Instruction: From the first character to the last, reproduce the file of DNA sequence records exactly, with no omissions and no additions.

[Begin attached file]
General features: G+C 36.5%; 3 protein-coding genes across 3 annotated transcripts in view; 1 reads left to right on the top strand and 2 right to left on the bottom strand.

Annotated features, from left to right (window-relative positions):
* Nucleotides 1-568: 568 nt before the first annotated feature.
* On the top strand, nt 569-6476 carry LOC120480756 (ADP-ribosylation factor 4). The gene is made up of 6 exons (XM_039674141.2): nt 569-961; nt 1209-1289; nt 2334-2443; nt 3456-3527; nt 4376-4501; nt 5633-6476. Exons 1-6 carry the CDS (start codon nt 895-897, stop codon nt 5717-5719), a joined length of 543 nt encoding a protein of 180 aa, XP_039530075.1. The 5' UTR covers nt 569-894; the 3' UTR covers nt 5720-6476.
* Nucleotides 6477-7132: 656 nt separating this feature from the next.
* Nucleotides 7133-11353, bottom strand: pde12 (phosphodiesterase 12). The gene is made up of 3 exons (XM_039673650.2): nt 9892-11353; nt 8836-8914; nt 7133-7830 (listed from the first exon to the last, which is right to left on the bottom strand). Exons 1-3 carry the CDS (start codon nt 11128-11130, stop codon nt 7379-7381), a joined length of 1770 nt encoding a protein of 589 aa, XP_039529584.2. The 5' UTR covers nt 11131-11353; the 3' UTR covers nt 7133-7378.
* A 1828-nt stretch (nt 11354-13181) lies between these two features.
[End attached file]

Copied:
General features: G+C 36.5%; 3 protein-coding genes across 3 annotated transcripts in view; 1 reads left to right on the top strand and 2 right to left on the bottom strand.

Annotated features, from left to right (window-relative positions):
* Nucleotides 1-568: 568 nt before the first annotated feature.
* On the top strand, nt 569-6476 carry LOC120480756 (ADP-ribosylation factor 4). The gene is made up of 6 exons (XM_039674141.2): nt 569-961; nt 1209-1289; nt 2334-2443; nt 3456-3527; nt 4376-4501; nt 5633-6476. Exons 1-6 carry the CDS (start codon nt 895-897, stop codon nt 5717-5719), a joined length of 543 nt encoding a protein of 180 aa, XP_039530075.1. The 5' UTR covers nt 569-894; the 3' UTR covers nt 5720-6476.
* Nucleotides 6477-7132: 656 nt separating this feature from the next.
* Nucleotides 7133-11353, bottom strand: pde12 (phosphodiesterase 12). The gene is made up of 3 exons (XM_039673650.2): nt 9892-11353; nt 8836-8914; nt 7133-7830 (listed from the first exon to the last, which is right to left on the bottom strand). Exons 1-3 carry the CDS (start codon nt 11128-11130, stop codon nt 7379-7381), a joined length of 1770 nt encoding a protein of 589 aa, XP_039529584.2. The 5' UTR covers nt 11131-11353; the 3' UTR covers nt 7133-7378.
* A 1828-nt stretch (nt 11354-13181) lies between these two features.